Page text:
Holding back third-graders has been a disaster in Mississippi for many students. A significant number are being held back twice.


A new report from KnowledgeMatters and StandardsWork  demonstrates the importance of a rich curriculum, effective instructional materials, and attention to instruction. These should be central to any effort to improve our schools. Here is a description of David Steiner and his team’s working papers from Johns Hopkins University entitled,  “WHAT WE TEACH ISN’T SOME SIDE BAR ISSUE IN AMERICAN EDUCATION; IT IS AMERICAN EDUCATION” 

Two papers released today by the nonprofit StandardsWork, Inc., on behalf of the Knowledge Matters Campaign, shed new light on the questions raised by the proliferation of K-12 curriculum options. The papers affirm that curriculum choices make a major difference in students’ learning outcomes but also highlight the fact the current research provides little insight into why this is the case.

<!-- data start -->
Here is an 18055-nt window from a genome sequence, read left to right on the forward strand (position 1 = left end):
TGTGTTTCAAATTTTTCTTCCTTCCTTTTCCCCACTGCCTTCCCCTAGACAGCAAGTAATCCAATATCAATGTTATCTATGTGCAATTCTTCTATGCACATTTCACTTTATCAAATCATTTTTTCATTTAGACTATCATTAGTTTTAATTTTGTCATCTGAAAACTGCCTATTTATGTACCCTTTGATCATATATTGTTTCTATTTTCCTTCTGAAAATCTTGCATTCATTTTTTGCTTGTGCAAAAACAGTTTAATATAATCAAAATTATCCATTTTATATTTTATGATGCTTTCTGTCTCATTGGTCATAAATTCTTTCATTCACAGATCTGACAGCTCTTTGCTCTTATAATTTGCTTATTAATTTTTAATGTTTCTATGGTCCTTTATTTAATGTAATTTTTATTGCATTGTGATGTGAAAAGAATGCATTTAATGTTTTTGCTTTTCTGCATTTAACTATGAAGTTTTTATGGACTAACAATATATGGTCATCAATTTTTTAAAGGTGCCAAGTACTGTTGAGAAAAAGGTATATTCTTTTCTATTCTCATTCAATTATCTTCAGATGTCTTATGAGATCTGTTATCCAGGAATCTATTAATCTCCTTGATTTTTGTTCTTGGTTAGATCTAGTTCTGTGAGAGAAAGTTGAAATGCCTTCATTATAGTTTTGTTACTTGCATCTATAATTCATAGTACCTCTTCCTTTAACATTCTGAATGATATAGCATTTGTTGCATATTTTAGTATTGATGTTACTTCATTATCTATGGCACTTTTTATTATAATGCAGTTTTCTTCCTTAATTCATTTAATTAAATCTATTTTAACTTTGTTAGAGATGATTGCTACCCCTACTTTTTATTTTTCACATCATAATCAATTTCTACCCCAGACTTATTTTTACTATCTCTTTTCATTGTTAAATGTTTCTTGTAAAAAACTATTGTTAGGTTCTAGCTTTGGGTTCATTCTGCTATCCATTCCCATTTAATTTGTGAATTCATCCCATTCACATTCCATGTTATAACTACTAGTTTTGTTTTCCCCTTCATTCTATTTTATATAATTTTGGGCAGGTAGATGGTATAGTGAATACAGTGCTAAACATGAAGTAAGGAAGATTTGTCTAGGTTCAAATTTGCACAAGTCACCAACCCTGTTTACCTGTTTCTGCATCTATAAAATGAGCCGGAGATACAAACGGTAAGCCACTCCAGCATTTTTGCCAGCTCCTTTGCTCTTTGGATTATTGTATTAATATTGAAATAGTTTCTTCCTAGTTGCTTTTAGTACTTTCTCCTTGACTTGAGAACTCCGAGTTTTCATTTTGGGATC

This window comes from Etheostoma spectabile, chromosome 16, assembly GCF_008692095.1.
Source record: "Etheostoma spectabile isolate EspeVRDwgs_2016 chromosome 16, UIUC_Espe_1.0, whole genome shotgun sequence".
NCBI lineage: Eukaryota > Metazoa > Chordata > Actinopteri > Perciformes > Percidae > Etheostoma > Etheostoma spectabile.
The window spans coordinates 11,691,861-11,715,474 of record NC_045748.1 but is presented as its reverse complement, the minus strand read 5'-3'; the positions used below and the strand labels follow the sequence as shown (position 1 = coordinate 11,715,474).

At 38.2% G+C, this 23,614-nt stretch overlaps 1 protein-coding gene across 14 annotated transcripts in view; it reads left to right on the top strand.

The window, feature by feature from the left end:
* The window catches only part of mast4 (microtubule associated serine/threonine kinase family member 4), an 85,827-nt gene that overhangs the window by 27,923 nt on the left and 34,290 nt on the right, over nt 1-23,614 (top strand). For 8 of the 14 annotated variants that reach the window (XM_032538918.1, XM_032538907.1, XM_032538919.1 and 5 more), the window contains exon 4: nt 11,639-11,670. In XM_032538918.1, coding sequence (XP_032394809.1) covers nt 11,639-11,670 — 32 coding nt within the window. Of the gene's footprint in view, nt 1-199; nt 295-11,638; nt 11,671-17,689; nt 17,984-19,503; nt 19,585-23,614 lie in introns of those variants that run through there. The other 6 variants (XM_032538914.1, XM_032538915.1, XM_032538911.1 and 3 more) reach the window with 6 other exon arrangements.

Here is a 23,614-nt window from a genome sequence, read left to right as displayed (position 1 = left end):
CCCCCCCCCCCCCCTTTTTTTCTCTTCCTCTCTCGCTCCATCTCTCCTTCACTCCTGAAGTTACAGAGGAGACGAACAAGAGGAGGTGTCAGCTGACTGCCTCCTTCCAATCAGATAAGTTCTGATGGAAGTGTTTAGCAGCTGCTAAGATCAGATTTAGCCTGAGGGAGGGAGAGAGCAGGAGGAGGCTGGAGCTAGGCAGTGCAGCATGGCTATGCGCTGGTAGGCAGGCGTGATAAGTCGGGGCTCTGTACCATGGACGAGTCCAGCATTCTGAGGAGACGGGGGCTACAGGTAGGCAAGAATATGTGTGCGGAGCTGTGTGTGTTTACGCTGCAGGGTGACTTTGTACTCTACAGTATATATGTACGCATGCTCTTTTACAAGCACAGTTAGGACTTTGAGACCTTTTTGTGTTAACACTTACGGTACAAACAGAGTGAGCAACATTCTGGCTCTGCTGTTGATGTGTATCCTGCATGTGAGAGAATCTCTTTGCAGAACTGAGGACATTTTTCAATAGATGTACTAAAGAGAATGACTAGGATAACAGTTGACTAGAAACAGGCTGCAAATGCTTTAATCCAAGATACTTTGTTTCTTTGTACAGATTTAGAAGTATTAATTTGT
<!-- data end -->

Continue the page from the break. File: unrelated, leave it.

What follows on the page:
The first paper, entitled Do Curriculum Choices Matter?, contains results from the most exhaustive analysis to date of the impact of curriculum. The audit, conducted by researchers at the Johns Hopkins Institute for Education Policy and Center for Research and Reform in Education, examined individual research reports and comprehensive meta-analyses that, all told, comprise more than 5,000 studies of the curriculum effect. While the methodological rigor of the studies varies greatly, the authors confirm the following general findings: curriculum is a critical factor in students’ academic success, and the cumulative impact of top-quality curriculum across a student’s academic career can be significant.